"There is no direct and unequivocal connection between lying and these physiological states of arousal...(referring to polygraph)."

Dr. Phil Zimbardo, Phd, Standford University
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Re: A question I am curious about
Reply #22 - Feb 13th, 2008 at 9:12am
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To my knowledge, the only spy credibly claimed to have been "caught" by the polygraph is former CIA secretary Sharon Scranage, who reportedly confessed to her polygrapher. While it has been suggested that Harold Nicholson was caught by the polygraph, the CIA director at the time did not endorse this notion, nor evidently did Edward Curran, a polygraph advocate who at the time headed CIA counterintelligence.
  

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Re: A question I am curious about
Reply #23 - Feb 13th, 2008 at 4:37pm
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Aldridge; may I call you by your first name?

How does anyone prove a negative, you ask?  Well, I would present the same irony with the many statements posted here, in that, how many spies have been prevented from being successful by the presence or threat of the polygraph...?  How many spies have been caught?  

I do not know; but then again, neither does anyone on this board.  In any respect, do you actually expect the CIA/NSA, etc to report every employee or applicant who has in fact been caught spying (to any degree) just to disprove your assertion that either polygraph doesn't work or they have or have not caught any spies using it?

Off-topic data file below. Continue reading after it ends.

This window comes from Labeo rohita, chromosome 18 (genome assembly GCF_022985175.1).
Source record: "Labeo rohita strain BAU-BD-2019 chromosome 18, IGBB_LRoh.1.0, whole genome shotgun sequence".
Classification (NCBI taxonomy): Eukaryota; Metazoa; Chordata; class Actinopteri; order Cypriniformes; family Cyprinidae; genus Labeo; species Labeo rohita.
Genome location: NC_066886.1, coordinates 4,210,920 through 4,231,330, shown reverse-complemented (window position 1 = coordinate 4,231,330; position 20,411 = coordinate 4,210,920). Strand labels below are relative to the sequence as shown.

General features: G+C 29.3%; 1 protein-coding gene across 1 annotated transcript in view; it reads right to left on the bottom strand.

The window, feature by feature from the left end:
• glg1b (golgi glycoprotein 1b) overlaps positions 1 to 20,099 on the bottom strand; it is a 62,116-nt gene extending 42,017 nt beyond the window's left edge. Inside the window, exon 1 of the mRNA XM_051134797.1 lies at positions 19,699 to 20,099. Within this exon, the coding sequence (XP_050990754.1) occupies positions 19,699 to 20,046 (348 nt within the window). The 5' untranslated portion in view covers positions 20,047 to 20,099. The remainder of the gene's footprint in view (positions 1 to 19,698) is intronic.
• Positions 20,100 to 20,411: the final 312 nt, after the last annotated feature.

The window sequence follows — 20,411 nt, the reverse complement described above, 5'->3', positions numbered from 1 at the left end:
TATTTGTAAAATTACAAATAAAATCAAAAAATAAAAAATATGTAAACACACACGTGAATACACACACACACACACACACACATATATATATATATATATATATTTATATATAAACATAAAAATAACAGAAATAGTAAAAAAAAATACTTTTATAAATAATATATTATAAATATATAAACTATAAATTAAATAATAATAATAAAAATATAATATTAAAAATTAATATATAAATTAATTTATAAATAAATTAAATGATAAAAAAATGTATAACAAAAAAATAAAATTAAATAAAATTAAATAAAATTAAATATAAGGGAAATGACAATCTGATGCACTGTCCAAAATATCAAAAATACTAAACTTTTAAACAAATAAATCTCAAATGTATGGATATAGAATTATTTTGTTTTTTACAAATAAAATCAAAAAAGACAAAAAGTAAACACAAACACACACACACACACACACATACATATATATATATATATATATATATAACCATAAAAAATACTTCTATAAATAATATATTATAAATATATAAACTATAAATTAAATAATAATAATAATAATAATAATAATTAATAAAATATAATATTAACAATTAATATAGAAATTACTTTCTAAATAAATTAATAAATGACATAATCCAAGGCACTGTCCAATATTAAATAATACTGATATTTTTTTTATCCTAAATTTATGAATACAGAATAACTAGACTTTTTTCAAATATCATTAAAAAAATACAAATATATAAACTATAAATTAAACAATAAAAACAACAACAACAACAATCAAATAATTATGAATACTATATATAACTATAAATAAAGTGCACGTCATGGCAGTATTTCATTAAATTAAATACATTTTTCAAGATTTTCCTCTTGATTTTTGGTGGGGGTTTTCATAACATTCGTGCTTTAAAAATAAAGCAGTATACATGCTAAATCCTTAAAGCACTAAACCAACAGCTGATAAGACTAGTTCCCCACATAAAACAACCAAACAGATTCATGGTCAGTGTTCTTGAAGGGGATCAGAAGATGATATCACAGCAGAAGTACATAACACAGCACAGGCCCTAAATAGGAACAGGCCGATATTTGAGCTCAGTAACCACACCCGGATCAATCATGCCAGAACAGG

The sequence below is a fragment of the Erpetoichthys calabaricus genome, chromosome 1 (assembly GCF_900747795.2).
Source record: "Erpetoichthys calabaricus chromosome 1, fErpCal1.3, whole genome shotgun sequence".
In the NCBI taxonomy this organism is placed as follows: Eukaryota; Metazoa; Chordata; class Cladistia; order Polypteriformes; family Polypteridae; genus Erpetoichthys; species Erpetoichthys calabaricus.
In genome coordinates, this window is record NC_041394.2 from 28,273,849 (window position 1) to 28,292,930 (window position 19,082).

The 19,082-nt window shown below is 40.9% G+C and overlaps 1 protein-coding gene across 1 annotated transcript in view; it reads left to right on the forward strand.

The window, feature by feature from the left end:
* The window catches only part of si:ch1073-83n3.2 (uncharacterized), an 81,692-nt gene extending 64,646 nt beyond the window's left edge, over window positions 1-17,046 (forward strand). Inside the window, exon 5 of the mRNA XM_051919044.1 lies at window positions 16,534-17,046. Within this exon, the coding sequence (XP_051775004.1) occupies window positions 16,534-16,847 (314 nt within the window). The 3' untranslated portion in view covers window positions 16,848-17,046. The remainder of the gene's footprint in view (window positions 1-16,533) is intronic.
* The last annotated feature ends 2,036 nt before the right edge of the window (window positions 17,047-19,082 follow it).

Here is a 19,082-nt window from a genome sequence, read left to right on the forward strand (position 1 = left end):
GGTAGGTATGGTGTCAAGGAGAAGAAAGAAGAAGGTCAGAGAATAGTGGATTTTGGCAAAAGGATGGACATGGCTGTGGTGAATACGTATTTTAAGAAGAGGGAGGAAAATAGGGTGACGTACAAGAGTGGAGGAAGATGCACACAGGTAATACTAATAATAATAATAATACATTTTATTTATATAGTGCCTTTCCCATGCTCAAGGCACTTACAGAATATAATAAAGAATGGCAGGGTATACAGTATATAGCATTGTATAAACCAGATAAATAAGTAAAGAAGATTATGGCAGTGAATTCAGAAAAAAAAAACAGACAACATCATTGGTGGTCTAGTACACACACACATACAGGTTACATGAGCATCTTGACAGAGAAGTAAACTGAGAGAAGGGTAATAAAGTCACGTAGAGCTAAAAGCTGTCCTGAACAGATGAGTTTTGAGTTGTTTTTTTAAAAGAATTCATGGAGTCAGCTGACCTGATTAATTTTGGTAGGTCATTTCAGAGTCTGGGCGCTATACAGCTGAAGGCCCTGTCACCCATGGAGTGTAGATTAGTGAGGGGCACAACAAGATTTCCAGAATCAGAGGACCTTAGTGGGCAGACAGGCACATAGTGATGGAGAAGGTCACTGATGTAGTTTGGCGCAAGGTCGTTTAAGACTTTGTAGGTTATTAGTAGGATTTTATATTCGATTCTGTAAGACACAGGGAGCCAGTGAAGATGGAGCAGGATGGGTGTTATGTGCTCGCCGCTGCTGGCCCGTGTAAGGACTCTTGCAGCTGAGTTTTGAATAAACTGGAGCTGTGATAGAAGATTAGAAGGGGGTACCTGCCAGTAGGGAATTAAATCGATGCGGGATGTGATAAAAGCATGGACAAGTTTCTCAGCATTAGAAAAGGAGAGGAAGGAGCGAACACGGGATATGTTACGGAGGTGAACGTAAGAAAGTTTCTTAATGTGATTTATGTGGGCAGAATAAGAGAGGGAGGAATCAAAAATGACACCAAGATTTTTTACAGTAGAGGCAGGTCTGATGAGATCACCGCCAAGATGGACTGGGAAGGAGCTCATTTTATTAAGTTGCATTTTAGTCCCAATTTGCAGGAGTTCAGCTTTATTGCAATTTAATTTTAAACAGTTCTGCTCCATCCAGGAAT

Proving a negative, you ask?  I further find it interesting that there is no feedback on this board by the many readers who have attempted to utilize countermeasures and failed.  How do I prove to you they do not work? How do I prove the negative?  Moreover, how do I prove to you and the other readers here that myself and other examiners catch people using countermeasures on an almost daily basis?  Or how do you prove (not simply assert) the number of people reporting they have been successful in "beating" an examiner?

I do not know, but an empty challenge or assertion presents no real threat.  Conversely, polygraph testing apparently does present a threat to some who have things to hide.  Otherwise, this site would not "need" to exist.  As for countermeasures, theory and application are separated by a wide spanse...

From what I have seen, this is an open board with the freedom to post pretty much whatever you want regarding polygraph issues.  I have my opinions, you have yours.  OK, that's what makes the world go 'round.  Please keep posting, but do not expect proof of anything, from anyone, positve or negative, while pounding anonymous letters of victimization around the internet.  

Nice chatting with you,


Sackett
  
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Re: A question I am curious about
Reply #24 - Feb 13th, 2008 at 8:48pm
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From what I have seen, this is an open board with the freedom to post pretty much whatever you want regarding polygraph issues.  I have my opinions, you have yours.  OK, that's what makes the world go 'round.

Good point.  Everyone has his/her opinion.  You make your living from the test, so one would expect you to be biased and pro-polygraph.  I took the test, told the truth yet failed.  So I have an anti-polygraph bias.

So let's look at what the scientific community, namely the NAS, has to say about the test, in particular, on the topic of "false positives":

[i]False Positives with “Suspicious” Thresholds Polygraph screening protocols that can identify a large fraction of serious security violators can be expected to incorrectly implicate at least hundreds, and perhaps thousands, of innocent employees for each spy or other serious security violator correctly identified. ......